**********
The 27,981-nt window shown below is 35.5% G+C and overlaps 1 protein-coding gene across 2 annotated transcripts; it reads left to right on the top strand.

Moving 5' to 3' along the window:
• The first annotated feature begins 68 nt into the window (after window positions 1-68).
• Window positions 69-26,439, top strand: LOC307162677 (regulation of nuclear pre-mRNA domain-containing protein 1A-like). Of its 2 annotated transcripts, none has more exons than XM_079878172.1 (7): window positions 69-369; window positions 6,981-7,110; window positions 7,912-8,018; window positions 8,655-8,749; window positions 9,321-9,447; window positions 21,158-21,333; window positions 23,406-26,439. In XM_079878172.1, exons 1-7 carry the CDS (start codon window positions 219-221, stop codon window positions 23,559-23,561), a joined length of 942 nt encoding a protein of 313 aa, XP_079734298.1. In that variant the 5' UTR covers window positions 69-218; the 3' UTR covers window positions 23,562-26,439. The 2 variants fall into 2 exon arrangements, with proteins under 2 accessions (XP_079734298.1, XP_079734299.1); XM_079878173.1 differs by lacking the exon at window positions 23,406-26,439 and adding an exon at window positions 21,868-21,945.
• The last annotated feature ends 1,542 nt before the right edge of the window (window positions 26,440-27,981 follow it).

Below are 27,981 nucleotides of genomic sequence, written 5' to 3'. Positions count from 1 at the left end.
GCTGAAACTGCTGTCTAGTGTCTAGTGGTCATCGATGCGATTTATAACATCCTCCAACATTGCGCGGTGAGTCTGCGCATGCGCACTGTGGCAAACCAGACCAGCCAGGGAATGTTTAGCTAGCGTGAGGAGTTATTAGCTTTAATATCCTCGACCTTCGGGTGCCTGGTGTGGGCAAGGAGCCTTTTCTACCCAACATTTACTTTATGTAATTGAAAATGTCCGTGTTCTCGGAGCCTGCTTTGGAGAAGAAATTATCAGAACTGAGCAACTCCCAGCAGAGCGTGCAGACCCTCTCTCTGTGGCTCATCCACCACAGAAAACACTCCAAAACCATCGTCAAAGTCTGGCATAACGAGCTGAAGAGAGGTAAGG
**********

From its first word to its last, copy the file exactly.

The 27,981-nt window shown below is 35.5% G+C and overlaps 1 protein-coding gene across 2 annotated transcripts; it reads left to right on the top strand.

Moving 5' to 3' along the window:
• The first annotated feature begins 68 nt into the window (after window positions 1-68).
• Window positions 69-26,439, top strand: LOC307162677 (regulation of nuclear pre-mRNA domain-containing protein 1A-like). Of its 2 annotated transcripts, none has more exons than XM_079878172.1 (7): window positions 69-369; window positions 6,981-7,110; window positions 7,912-8,018; window positions 8,655-8,749; window positions 9,321-9,447; window positions 21,158-21,333; window positions 23,406-26,439. In XM_079878172.1, exons 1-7 carry the CDS (start codon window positions 219-221, stop codon window positions 23,559-23,561), a joined length of 942 nt encoding a protein of 313 aa, XP_079734298.1. In that variant the 5' UTR covers window positions 69-218; the 3' UTR covers window positions 23,562-26,439. The 2 variants fall into 2 exon arrangements, with proteins under 2 accessions (XP_079734298.1, XP_079734299.1); XM_079878173.1 differs by lacking the exon at window positions 23,406-26,439 and adding an exon at window positions 21,868-21,945.
• The last annotated feature ends 1,542 nt before the right edge of the window (window positions 26,440-27,981 follow it).

Below are 27,981 nucleotides of genomic sequence, written 5' to 3'. Positions count from 1 at the left end.
GCTGAAACTGCTGTCTAGTGTCTAGTGGTCATCGATGCGATTTATAACATCCTCCAACATTGCGCGGTGAGTCTGCGCATGCGCACTGTGGCAAACCAGACCAGCCAGGGAATGTTTAGCTAGCGTGAGGAGTTATTAGCTTTAATATCCTCGACCTTCGGGTGCCTGGTGTGGGCAAGGAGCCTTTTCTACCCAACATTTACTTTATGTAATTGAAAATGTCCGTGTTCTCGGAGCCTGCTTTGGAGAAGAAATTATCAGAACTGAGCAACTCCCAGCAGAGCGTGCAGACCCTCTCTCTGTGGCTCATCCACCACAGAAAACACTCCAAAACCATCGTCAAAGTCTGGCATAACGAGCTGAAGAGAGGTAAGG